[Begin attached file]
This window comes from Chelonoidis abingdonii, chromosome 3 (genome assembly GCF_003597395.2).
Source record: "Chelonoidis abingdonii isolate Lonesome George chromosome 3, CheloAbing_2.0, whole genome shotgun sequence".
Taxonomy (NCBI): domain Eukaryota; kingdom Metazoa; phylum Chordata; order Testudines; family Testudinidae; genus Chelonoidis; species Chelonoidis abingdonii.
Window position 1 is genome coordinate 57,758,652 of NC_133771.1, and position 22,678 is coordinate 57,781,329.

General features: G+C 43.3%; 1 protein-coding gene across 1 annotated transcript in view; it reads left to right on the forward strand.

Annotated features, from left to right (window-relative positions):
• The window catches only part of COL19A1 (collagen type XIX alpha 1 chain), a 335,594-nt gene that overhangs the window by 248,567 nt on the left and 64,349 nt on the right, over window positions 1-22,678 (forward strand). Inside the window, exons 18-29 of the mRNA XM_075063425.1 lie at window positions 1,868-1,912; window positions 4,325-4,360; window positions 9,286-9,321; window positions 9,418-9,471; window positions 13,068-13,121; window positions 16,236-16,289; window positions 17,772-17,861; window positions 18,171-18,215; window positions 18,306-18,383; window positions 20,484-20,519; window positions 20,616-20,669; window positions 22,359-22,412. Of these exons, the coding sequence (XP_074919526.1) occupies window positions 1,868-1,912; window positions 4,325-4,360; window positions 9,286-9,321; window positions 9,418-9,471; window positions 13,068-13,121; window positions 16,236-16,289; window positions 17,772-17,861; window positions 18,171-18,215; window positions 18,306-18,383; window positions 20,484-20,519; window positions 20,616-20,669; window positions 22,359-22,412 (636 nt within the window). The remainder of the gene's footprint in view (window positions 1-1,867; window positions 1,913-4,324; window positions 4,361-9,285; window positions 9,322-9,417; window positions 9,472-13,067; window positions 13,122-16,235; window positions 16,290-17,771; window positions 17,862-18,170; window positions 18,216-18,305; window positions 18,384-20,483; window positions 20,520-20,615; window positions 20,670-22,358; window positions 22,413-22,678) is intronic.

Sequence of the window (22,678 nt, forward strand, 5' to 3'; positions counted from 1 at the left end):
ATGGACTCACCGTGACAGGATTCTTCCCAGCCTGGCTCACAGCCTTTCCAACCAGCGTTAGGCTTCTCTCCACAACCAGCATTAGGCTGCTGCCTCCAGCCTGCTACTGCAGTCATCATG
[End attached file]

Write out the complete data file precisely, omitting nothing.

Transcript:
This window comes from Chelonoidis abingdonii, chromosome 3 (genome assembly GCF_003597395.2).
Source record: "Chelonoidis abingdonii isolate Lonesome George chromosome 3, CheloAbing_2.0, whole genome shotgun sequence".
Taxonomy (NCBI): domain Eukaryota; kingdom Metazoa; phylum Chordata; order Testudines; family Testudinidae; genus Chelonoidis; species Chelonoidis abingdonii.
Window position 1 is genome coordinate 57,758,652 of NC_133771.1, and position 22,678 is coordinate 57,781,329.

General features: G+C 43.3%; 1 protein-coding gene across 1 annotated transcript in view; it reads left to right on the forward strand.

Annotated features, from left to right (window-relative positions):
• The window catches only part of COL19A1 (collagen type XIX alpha 1 chain), a 335,594-nt gene that overhangs the window by 248,567 nt on the left and 64,349 nt on the right, over window positions 1-22,678 (forward strand). Inside the window, exons 18-29 of the mRNA XM_075063425.1 lie at window positions 1,868-1,912; window positions 4,325-4,360; window positions 9,286-9,321; window positions 9,418-9,471; window positions 13,068-13,121; window positions 16,236-16,289; window positions 17,772-17,861; window positions 18,171-18,215; window positions 18,306-18,383; window positions 20,484-20,519; window positions 20,616-20,669; window positions 22,359-22,412. Of these exons, the coding sequence (XP_074919526.1) occupies window positions 1,868-1,912; window positions 4,325-4,360; window positions 9,286-9,321; window positions 9,418-9,471; window positions 13,068-13,121; window positions 16,236-16,289; window positions 17,772-17,861; window positions 18,171-18,215; window positions 18,306-18,383; window positions 20,484-20,519; window positions 20,616-20,669; window positions 22,359-22,412 (636 nt within the window). The remainder of the gene's footprint in view (window positions 1-1,867; window positions 1,913-4,324; window positions 4,361-9,285; window positions 9,322-9,417; window positions 9,472-13,067; window positions 13,122-16,235; window positions 16,290-17,771; window positions 17,862-18,170; window positions 18,216-18,305; window positions 18,384-20,483; window positions 20,520-20,615; window positions 20,670-22,358; window positions 22,413-22,678) is intronic.

Sequence of the window (22,678 nt, forward strand, 5' to 3'; positions counted from 1 at the left end):
ATGGACTCACCGTGACAGGATTCTTCCCAGCCTGGCTCACAGCCTTTCCAACCAGCGTTAGGCTTCTCTCCACAACCAGCATTAGGCTGCTGCCTCCAGCCTGCTACTGCAGTCATCATG